STEP UP AND BE AN AGENT OF CHANGE.

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We need your tampon. You never thought you'd hear those words in your life. But our understanding of reproductive health is only as good as the breadth and diversity of our database. We are on a mission to chart the MENSTRUALOME: the diverse molecular signals found in the cells you shed every month during your period.

We need varying ages, geographies, ethnicities, sexual orientations, gender identities, music tastes (J/K) and any other data you deem worthy of sharing. Simply put, if you menstruate we want your tampon. If you want to be a building block for the future, let us know by signing up below and we'll hit you back with details and questions.

The more of you that sign up, the more we learn about what's "healthy" and what's not. Gang, never have these words been more true: to go far, we must go together. 


 

Privacy Statement and FAQs

We are signing people up initially to express their interest in being a part of our Beta Testing. Registering your email to the Beta Testers list just gives us a way to contact and connect with prospective participants to start a dialogue, keep them informed and eventually consent those who remain interested in a research study. Contact information (email address, phone number, mailing address, etc) will never be given or sold to any other company or entity. Those records are kept private within the company, and since we are collecting health information from you. We are required to keep that information confidential.

The purpose of the beta testing program is two fold:

  1. Our first objective is to provide the FDA (the government's consumer protection agency for drugs, devices, diagnostics and more) with enough confidence that our sample collection device works the way we say it should. 

    Practically speaking, this means that we will extract genomic material from the tampons we collect, do some analytics on the results (how much DNA / RNA are we getting, how degraded or intact the nucleic acids are) and provide it to the regulatory bodies so they can clear the product for broader use.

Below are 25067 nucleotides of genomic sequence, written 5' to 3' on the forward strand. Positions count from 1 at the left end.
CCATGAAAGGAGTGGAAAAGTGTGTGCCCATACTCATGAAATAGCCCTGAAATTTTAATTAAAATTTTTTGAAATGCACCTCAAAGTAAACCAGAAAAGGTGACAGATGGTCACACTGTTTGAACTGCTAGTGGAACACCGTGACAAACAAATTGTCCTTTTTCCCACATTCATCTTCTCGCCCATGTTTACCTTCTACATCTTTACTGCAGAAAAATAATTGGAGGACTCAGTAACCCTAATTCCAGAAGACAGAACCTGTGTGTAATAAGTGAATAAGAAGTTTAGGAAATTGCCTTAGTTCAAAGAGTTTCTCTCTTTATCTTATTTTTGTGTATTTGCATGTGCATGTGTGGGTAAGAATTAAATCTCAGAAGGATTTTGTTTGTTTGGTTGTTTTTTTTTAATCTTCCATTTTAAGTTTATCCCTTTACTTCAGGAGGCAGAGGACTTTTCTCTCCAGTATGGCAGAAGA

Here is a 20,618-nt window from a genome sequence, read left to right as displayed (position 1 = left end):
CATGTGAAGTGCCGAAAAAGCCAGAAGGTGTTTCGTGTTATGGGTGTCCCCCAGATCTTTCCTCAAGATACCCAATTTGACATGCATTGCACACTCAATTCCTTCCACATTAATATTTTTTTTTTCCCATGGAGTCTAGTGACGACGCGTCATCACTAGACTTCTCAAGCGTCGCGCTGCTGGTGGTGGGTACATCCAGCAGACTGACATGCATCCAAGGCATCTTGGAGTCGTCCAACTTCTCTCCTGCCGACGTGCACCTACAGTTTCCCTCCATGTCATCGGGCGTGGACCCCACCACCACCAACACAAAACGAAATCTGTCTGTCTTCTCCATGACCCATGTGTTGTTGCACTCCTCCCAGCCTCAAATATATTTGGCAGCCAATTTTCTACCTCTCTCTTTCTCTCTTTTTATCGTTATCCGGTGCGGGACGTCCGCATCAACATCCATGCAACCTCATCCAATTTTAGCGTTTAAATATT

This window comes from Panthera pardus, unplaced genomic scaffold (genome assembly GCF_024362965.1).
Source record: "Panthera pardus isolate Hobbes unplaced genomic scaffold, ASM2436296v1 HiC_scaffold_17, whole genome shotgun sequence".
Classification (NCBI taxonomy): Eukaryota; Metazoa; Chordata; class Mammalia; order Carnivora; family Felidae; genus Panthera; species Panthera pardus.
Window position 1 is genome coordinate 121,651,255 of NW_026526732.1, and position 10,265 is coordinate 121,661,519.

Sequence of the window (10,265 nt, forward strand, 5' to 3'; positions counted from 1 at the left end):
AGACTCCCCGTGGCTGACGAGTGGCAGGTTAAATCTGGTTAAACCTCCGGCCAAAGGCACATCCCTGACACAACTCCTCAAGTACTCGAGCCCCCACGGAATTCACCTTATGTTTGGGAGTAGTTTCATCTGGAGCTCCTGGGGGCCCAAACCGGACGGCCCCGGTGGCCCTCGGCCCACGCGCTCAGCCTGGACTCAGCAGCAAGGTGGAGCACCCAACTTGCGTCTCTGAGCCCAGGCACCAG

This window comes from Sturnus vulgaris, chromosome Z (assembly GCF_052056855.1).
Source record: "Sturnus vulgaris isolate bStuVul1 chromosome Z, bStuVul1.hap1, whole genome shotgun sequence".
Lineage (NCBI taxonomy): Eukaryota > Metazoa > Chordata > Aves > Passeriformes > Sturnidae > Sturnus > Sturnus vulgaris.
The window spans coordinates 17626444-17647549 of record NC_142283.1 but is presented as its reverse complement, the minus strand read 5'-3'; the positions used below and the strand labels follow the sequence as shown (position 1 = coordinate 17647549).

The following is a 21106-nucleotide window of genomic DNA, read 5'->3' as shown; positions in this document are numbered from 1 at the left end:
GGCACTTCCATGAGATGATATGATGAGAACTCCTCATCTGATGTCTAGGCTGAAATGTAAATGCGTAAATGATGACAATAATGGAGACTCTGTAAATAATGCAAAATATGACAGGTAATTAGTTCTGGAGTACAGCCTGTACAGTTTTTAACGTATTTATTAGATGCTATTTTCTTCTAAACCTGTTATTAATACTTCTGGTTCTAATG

2. Our second objective is to develop an internal proprietary database to understand what is healthy and what is "not healthy." This type of database is the bedrock of understanding when a woman has become sick just by looking at the biomarkers in her tampon.

    FREQUENTLY ASKED QUESTIONS

    1. How do we protect the privacy of our volunteers in clinical research?

      As soon as you sign up to be a part of our study, you are assigned a randomly generated alpha-numeric code and any information you provide is associated with that code.

      There is a single location that will store the link between any identifying information (such as your name) and this code. It will be tracked on a physical piece of paper (not digital) in case we need to contact you for follow up reasons. The reason we do this is so that we can contact you if:

      • we need to request an additional sample because the first sample failed to make it through our processing pipeline

      • we would like to gauge your interest in participating in future studies

      • It is important to note that we only keep these records for 3 years after the study is completed, and then we are required by law to destroy them. Once that happens, there is no way to associate your identity to any of the data or health information you provide to us.

    2. Do you share our data with third parties?

      • Sometimes part of our work might be sponsored by a government grant (from the National Institutes of Health, for example). If it is, we would be required to share our results with NIH, but, under HIPAA guidelines, we would never provide any identifying information. All data would be anonymized. 

      • Sometimes we work with academic collaborators who are also working to push forward medical research, often from a different angle. Again, if we had a data sharing contract with them, we would not share any identifying information. 

    3. Would my data ever be sold to a third party?

      • One of the exciting things about pushing forward research into women's health is the prospect of informing drug development. We hope that our data can help make safer and more effective drugs for diseases that women face. In the future, if we decide to collaborate with pharmaceutical companies to improve their drug profiles, we would explicitly consent participants into that research. This study, however, does not cover that type of work, and so we would need additional consent from participants to do that.